Friday, February 8, 2019

REVIEW: 'Big Mouth' - Nick, Andrew and Their Friends Struggle with the Expectations of Valentine's Day in 'My Furry Valentine'

Netflix's Big Mouth - Episode 3.01 "My Furry Valentine"

Sappy cards. Stupid clichés. And so much pressure. For Andrew, Nick, Jessi and friends, Valentine's Day is a total freaking minefield.

In 2018, there were 495 scripted shows airing amongst the linear channels and streaming services. The way people are consuming content now is so different than it used to be. It happens according to one's own schedule. As such, there is less necessity to provide ample coverage of each specific episode in any given season from a show. Moreover, it is simply impossible to watch everything. As such, this site is making the move to shorter episodic reviews in order to cover as many shows as possible. With all of that being said, here are my thoughts on the next episode of Netflix's Big Mouth.

"My Furry Valentine" was directed by Kim Arndt & Bob Suarez with story by Andrew Goldberg, Jennifer Flackett, Joe Wengert, Nick Kroll, Mark Levin & Kelly Galuska and teleplay by Emily Altman, Victor Quinaz, Gil Ozeri & Jaboukie Young-White

This Valentine's Day special from Big Mouth is simply a lot of fun. It's longer than the average episode of the show. Plus, there are some elements that make it appear as the premiere for the next season - debuting sometime in the fall. However, there are also some truly inspired bits that make it all about this specific holiday and the impact it has on all of the characters while they're going through their various changes. The teens sitting down with their hormone monsters in testimonials is just a fantastic running joke throughout this special. It's great because it establishes that they do truly love each other. Maury is proud to be working with Andrew and Matthew. They can reminisce about the good times they've had. Meanwhile, Connie is happy to be paired with Jessi and Nick. Sure, there is a lot of tension between her and Nick over the course of this episode simply because she has never guided a boy through puberty before. However, they both walk away with an appreciation of each other and a genuine interest in maintaining this relationship. The second season saw Nick deal with some horrible hormone monsters. None of them worked for him. Of course, one can also argue that Connie and Maury aren't all that helpful with the respective kids they coach either. However, there remains the ability for them to understand what the kids are going through and can connect with them on that deep emotional level. Plus, they aren't behind every awful decision that people like Andrew and Jessi make. This episode presents Andrew as reaching absolutely horrifying levels of toxic masculinity. That is bound to leave quite a mark that should linger when the show comes back with more episodes. He believes he is entitled to be with Missy simply because he knows that she still has a crush on him. She didn't tell him that. He learned it by spying on her personal information. That's an invasion of privacy. And now, he believes he doesn't have to put in any of the work in order to maintain this relationship and make it healthy for both of them. The second season presented his fears of him being weak and attracted to women who remind him of his father. That was the driving impulse behind his connection with Lola. But now, that fear can no longer be hypothetical. Now, he is the one who has morphed into his father. It's awful. Andrew sees this kind of behavior at home with his mother during nothing to change it. That makes him proud to point out just how right he feels in any given situation. However, he is wrong with every single decision he makes here. Maury doesn't encourage the idea that Lars doesn't actually need the wheelchair. But that's just an idea that Andrew holds onto until it festers into a moment that proves just how unwelcome he is in this social circle. That's shocking and proves that Andrew is still spiraling.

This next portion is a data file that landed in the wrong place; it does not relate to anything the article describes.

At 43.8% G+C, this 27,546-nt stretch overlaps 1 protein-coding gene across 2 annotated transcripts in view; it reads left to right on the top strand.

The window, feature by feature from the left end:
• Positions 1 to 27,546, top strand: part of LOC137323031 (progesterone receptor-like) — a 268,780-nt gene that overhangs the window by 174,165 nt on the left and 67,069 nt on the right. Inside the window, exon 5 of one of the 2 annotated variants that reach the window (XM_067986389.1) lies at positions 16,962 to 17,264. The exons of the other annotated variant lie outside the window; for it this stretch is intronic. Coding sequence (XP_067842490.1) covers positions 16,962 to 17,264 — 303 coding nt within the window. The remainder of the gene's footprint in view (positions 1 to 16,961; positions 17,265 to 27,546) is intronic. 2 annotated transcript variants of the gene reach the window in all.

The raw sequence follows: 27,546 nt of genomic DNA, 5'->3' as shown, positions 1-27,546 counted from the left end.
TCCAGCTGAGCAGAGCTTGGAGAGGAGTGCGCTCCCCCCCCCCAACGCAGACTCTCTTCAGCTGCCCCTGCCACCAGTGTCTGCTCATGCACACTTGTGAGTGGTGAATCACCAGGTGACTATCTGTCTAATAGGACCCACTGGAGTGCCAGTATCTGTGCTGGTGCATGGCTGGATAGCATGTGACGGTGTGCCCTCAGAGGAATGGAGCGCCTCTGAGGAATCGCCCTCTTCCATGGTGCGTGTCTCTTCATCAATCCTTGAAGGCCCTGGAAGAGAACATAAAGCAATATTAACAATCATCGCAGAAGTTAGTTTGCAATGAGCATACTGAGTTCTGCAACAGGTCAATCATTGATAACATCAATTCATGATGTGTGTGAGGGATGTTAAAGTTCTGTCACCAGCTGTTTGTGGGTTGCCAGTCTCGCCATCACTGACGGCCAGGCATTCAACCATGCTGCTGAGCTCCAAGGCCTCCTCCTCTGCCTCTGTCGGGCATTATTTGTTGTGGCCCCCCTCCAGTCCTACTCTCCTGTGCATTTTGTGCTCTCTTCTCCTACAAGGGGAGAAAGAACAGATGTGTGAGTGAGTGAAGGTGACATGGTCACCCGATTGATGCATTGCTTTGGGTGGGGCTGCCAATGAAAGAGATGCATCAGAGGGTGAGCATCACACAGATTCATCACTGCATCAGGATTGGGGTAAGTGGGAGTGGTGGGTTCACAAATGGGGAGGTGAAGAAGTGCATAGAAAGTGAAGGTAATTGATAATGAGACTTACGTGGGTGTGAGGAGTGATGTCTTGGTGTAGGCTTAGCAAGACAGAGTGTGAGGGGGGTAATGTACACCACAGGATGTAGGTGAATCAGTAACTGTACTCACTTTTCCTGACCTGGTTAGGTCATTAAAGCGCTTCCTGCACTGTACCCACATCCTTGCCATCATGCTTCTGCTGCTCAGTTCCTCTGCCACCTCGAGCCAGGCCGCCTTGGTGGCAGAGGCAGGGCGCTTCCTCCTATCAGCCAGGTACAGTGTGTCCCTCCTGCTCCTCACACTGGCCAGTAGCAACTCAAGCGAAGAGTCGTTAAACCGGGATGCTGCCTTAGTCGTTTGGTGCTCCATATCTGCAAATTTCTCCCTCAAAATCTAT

But again, it remains a difficult time for all of the characters. There are many expectations of showing one's love when it comes to Valentine's Day. Devin expects to be devastated by the surprise DeVon gives to her. As such, he is essentially backed into a corner where he feels the need to propose even though that is simply outrageous. They are still essentially children after all even though DeVon may still be an old man in disguise. That may only make this situation worse though. Elsewhere, the adult couples are all expecting a night out with a fancy meal as well as loving and passionate sex afterwards. That's the way that they are choosing to express their love. But all of this can be triggering and depressing to those in the world who don't feel this connection right now. Sure, Jessi is able to see her mom's relationship with Cantor Dina in a new light thanks to Matthew. That helps her overcome her insecurities. Plus, Matthew may pick up a new love interest here as well. This episode makes a significant investment in Matthew as a character. It establishes that Maury is his hormone monster as well. He is just as skilled at helping Matthew make sense of the world as Andrew. Matthew may portray a lot of confidence but he's still awkward and naive as well. But it's still sweet when he bumps into another guy in the card aisle of Walgreens. That's also where the characters find Coach Steve after he has been fired from the school. In fact, that's just a great setting in general even though the show has a lot of fun at the expense of that store. The joke about oedipal arrangements is especially wonderful and truly twisted. Meanwhile, Jay is mostly by himself in his own little story. However, that is still just as important because it explores him also coming to terms with his sexual identity. The show obviously likes to have a lot of silly fun by bring various objects to life. It's a show with hormone monsters, the ghosts of celebrities and talking pubic hair. However, it's also clear that Jay is projecting personalities onto pillows and coach cushions as a way to deflect from these personal feelings. It's not something that he can keep up forever. It quickly wears him out. And that may mean that he needs to actually address what he is feeling instead of just trying to avoid talking about it. But again, the show simply has a lot of fun while juggling all of these stories. It finds the time to produce three musical numbers here as well. That's always a welcome development with this show.